A Brazilian hacker claimed at a congressional hearing Thursday that then-President Jair Bolsonaro wanted him to hack into the country’s electronic voting system to expose its alleged weaknesses ahead of the 2022 presidential election.
Walter Delgatti Neto did not provide any evidence for his claim to the parliamentary commission of inquiry. But his detailed testimony raises new allegations against the former far-right leader, who is being investigated for his role in the Jan. 8 riots in the capital city of Brasilia.
Delgatti told lawmakers he met in person with Bolsonaro on Aug. 10, 2022, for between 90 minutes and two hours at the presidential residence. He said he told the leader he could not hack into the electronic voting system because it wasn’t connected to the internet.
Bolsonaro’s lawyers said in a statement they will take judicial action against Delgatti, who they accused of “bringing false information and allegations, without any evidence.”
The lawyers acknowledged the hacker met with the former president and said the far-right leader ordered his defense minister to open investigations on the country’s electoral system based on claims he had heard from the hacker.
Creomar de Souza, founder of political risk consultancy Dharma Politics, said Delgatti’s testimony “is yet another brick in a wall of problems around Bolsonaro and some of his allies.” De Souza said the former president is in deeper legal trouble because his base in congress wanted the congressional inquiry to become a platform for his defense — and it has instead put him deeper in hot water.
Bolsonaro’s political nemesis, leftist Luiz Inácio Lula da Silva, won the Oct. 30, 2022, presidential election with just 50.9% of the votes.
Delgatti said Bolsonaro wanted the attempted hack to show voters that Brazil’s voting system was not reliable.
He said that after he explained why he could not hack into the electoral system, the Bolsonaro campaign asked him to tamper with a borrowed voting machine to make it appear, less than a month before the election’s first round, that the machine had been successfully hacked and results could be compromised. The fraudulent hack was to be shared with news media, Delgatti said, but it was canceled.
When the conversation got too technical, Delgatti said, Bolsonaro referred him to the Ministry of Defense, which the president had asked to prepare a report listing potential weaknesses in the voting system for the body that supervises elections.
Delgatti said he met with Ministry of Defense technical experts to discuss the electronic voting system on five occasions. The first time, he said, was right after meeting with Bolsonaro, when he was driven from the presidential residence to the Ministry of Defense, entering through the back entrance.
Bolsonaro long stoked belief among his hardcore supporters that the nation’s electronic voting system was prone to fraud, though he never presented any evidence.
In June, a panel of judges concluded Bolsonaro abused his power by casting unfounded doubts on the electronic voting system and barred him from running for office again until 2030.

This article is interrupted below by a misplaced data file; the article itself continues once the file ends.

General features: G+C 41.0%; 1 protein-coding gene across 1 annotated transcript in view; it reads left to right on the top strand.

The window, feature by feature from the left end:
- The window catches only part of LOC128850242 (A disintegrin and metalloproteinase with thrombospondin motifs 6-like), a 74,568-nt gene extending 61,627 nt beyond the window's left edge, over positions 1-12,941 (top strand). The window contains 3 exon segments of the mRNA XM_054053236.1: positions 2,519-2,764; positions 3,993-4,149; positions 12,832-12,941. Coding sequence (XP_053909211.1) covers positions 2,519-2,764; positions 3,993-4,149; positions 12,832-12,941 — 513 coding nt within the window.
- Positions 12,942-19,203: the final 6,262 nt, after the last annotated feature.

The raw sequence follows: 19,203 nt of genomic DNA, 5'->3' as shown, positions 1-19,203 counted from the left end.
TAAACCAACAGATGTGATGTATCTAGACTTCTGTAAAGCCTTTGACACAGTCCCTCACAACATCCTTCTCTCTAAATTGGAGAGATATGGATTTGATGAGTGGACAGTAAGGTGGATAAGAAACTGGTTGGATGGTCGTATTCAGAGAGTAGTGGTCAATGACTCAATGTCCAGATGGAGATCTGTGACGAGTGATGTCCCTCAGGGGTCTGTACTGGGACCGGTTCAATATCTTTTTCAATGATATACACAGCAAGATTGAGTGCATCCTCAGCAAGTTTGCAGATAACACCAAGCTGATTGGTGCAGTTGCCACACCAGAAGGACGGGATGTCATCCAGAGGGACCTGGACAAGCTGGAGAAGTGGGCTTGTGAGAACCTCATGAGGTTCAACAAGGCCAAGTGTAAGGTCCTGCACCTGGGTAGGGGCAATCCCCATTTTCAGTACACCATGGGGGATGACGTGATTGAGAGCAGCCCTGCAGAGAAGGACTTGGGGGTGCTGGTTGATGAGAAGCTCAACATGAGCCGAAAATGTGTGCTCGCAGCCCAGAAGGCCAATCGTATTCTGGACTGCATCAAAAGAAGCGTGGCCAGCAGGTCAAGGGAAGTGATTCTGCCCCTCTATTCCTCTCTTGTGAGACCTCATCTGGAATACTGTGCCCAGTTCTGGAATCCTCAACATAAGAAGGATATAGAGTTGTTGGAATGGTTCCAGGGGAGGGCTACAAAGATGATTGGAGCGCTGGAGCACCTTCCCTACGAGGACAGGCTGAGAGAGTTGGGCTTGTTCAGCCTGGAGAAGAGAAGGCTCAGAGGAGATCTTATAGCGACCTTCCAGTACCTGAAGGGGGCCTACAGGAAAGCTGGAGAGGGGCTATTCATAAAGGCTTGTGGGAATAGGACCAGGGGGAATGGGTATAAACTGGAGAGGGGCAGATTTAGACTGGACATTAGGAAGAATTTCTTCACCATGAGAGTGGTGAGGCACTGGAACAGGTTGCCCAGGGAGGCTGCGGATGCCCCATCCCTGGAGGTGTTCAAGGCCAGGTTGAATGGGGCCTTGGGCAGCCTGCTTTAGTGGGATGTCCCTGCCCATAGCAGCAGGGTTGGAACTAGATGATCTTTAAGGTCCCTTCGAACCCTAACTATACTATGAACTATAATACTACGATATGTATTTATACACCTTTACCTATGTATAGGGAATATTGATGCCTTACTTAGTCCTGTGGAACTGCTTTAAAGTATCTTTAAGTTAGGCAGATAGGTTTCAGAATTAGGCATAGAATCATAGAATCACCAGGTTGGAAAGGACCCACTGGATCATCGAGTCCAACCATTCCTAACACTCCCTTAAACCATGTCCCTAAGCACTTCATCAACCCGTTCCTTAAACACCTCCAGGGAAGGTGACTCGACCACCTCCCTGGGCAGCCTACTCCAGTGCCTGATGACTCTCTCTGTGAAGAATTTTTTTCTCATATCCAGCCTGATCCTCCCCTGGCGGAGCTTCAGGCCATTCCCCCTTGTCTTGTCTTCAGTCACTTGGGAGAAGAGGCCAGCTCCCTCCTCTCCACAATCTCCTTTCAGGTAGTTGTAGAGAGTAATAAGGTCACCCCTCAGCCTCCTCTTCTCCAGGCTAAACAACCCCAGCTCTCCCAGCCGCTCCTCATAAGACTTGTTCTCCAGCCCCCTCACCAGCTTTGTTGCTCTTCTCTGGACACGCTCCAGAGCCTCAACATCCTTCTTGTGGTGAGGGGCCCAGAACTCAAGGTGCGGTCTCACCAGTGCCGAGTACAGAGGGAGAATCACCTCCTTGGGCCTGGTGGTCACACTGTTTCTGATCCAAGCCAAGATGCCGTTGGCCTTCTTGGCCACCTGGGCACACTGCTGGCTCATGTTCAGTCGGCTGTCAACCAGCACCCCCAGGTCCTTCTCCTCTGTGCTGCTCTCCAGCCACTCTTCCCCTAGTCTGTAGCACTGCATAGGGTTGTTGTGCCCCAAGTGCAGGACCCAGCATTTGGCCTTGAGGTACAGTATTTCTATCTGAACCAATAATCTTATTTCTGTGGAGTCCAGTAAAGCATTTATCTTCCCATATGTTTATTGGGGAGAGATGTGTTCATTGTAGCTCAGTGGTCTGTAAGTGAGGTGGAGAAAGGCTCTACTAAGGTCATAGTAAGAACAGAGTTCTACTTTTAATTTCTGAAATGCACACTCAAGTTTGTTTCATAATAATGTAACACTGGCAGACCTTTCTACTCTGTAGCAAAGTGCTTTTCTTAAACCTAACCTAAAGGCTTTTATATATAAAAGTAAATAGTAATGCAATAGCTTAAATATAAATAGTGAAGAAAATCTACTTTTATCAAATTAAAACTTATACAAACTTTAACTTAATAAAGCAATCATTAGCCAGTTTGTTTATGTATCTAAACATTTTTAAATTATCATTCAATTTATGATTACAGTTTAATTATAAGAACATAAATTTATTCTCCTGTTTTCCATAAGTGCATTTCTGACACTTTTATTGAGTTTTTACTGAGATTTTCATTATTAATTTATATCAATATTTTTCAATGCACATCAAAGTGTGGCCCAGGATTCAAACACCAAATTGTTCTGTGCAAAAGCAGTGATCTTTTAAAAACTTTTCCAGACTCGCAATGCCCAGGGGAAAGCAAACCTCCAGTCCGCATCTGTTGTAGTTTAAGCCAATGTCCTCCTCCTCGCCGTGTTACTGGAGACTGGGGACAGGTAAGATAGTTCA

Delgatti, who rose to fame in 2019 for leaking messages from several prosecutors involved in an anti-corruption probe that put dozens of top politicians and businessmen behind bars, told the commission that he spoke to Bolsonaro one more time, over the phone.
During the call, he said, Bolsonaro told him the phone of Supreme Court justice Alexandre de Moraes had been tapped and asked him to claim ownership of the tapping in case authorities investigated the case.
De Moraes, who at one point also led the top electoral court that supervised the election, was a recurring target of Bolsonaro and his supporters. They argued that de Moraes and the rest of the court were biased against Bolsonaro and favored his main opponent, Lula.
Delgatti said Bolsonaro promised him a presidential pardon in case he ended up being investigated for his actions.
During Thursday’s hearing, Bolsonaro’s allies in the commission questioned Delegatti’s credibility.
In 2015, Delegatti was jailed for lying about being a federal police investigator. Two years later, he was investigated for allegedly forging documents, which he denies. Several people have also accused him of embezzlement — allegations that resurfaced during Thursday’s hearing.
In Brazil, witnesses caught lying before a parliamentary commission of inquiry can be imprisoned, said Luis Claudio Araujo, a law professor at Ibmec University in Rio de Janeiro.
Members of parliamentary commissions have the power to investigate, but also pass on information to prosecutors and federal police, Araujo said.
The congressional hearing adds to the numerous legal headaches facing Bolsonaro for activities during his term in office.
Federal police earlier this month alleged Bolsonaro received cash from the nearly $70,000 sale of two luxury watches he received as gifts from Saudi Arabia while in office. Officers raided the homes and offices of several people purportedly involved in the case, including a four-star army general. Bolsonaro has denied any wrongdoing involving the gifts.
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